📒The Inland Water Route ✍ Matthew J. Friday
✏The Inland Water Route Book Summary : From its humble beginnings as a trading route for Native Americans, Northern Michigan’s Inland Route has become one of the most scenic and memorable voyages anywhere in America. As a series of interconnected lakes and rivers from Cheboygan to Conway, the Inland Route touches several Northern Michigan communities and links them through her winding rivers and vast lakes. After improvements to the waterway in the 1870s, bigger boats and log booms started drifting down the route; but what once was a necessity for fur traders and lumbermen, the meandering waterway soon blossomed with dozens of tourist boats, hotels, resorts, and cottages. The result was a memorable voyage filled with natural beauty, recreation, and socialization.
📒The Tribune Of The People ✍ Emilia P Bazan
✏The Tribune of the People Book Summary : Set against the background of civil unrest in the late 1860s after the overthrow of the monarchy - a period of turmoil, brief restoration, and the eventual triumph of the republicans in 1873 - the novel portrays the life of a young girl, Amparo, growing up in the streets of La Corufia, the city Dona Emilia knew so well from her own wanderings there some years earlier.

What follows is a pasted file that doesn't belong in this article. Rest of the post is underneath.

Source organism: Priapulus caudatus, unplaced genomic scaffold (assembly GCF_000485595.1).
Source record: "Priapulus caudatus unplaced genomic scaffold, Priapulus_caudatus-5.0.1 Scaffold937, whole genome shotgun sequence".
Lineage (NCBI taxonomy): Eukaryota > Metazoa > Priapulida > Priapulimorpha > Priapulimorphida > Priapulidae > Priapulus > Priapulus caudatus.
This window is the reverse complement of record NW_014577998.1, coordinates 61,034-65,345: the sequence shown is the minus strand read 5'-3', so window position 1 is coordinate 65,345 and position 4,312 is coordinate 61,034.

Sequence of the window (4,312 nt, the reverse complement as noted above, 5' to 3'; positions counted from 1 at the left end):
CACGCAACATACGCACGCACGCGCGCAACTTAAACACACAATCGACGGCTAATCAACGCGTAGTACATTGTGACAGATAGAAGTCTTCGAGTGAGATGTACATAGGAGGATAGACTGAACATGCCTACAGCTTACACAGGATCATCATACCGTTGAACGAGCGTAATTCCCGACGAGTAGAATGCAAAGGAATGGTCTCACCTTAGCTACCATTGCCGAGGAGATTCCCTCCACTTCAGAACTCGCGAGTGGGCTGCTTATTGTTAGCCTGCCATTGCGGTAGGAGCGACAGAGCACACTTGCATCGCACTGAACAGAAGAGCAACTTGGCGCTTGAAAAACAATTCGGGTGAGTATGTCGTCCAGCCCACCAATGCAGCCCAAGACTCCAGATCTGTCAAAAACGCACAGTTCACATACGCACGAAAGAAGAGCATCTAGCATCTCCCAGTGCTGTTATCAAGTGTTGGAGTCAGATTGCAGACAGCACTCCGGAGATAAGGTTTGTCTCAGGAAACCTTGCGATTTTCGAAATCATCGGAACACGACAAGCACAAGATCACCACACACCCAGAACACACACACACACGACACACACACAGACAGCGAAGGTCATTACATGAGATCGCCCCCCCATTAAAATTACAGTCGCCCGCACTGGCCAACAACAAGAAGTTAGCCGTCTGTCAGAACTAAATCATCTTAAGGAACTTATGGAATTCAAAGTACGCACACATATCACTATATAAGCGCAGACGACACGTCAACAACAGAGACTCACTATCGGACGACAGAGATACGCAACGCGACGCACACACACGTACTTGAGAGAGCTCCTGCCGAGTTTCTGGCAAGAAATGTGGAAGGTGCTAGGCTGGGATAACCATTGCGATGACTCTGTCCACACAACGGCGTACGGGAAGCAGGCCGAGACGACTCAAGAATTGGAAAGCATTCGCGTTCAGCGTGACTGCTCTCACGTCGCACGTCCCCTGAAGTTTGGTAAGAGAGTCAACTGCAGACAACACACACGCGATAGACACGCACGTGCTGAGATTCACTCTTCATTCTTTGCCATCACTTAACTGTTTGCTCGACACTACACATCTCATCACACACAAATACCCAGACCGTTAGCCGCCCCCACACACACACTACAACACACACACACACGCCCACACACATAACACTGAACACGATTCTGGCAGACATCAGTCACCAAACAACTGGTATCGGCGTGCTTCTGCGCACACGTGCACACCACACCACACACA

📒Jay Cooke S Gamble ✍ M. John Lubetkin
✏Jay Cooke s Gamble Book Summary : In 1869, Jay Cooke, the brilliant but idiosyncratic American banker, decided to finance the Northern Pacific, a transcontinental railroad planned from Duluth, Minnesota, to Seattle. M. John Lubetkin tells how Cooke’s gamble reignited war with the Sioux, rescued George Armstrong Custer from obscurity, created Yellowstone Park, pushed frontier settlement four hundred miles westward, and triggered the Panic of 1873. Staking his reputation and wealth on the Northern Pacific, Cooke was soon whipsawed by the railroad’s mismanagement, questionable contracts, and construction problems. Financier J. P. Morgan undermined him, and the Crédit Mobilier scandal ended congressional support. When railroad surveyors and army escorts ignored Sioux chief Sitting Bull’s warning not to enter the Yellowstone Valley, Indian attacks—combined with alcoholic commanders—led to embarrassing setbacks on the field, in the nation’s press, and among investors. Lubetkin’s suspenseful narrative describes events played out from Wall Street to the Yellowstone and vividly portrays the soldiers, engineers, businessmen, politicians, and Native Americans who tried to build or block the Northern Pacific.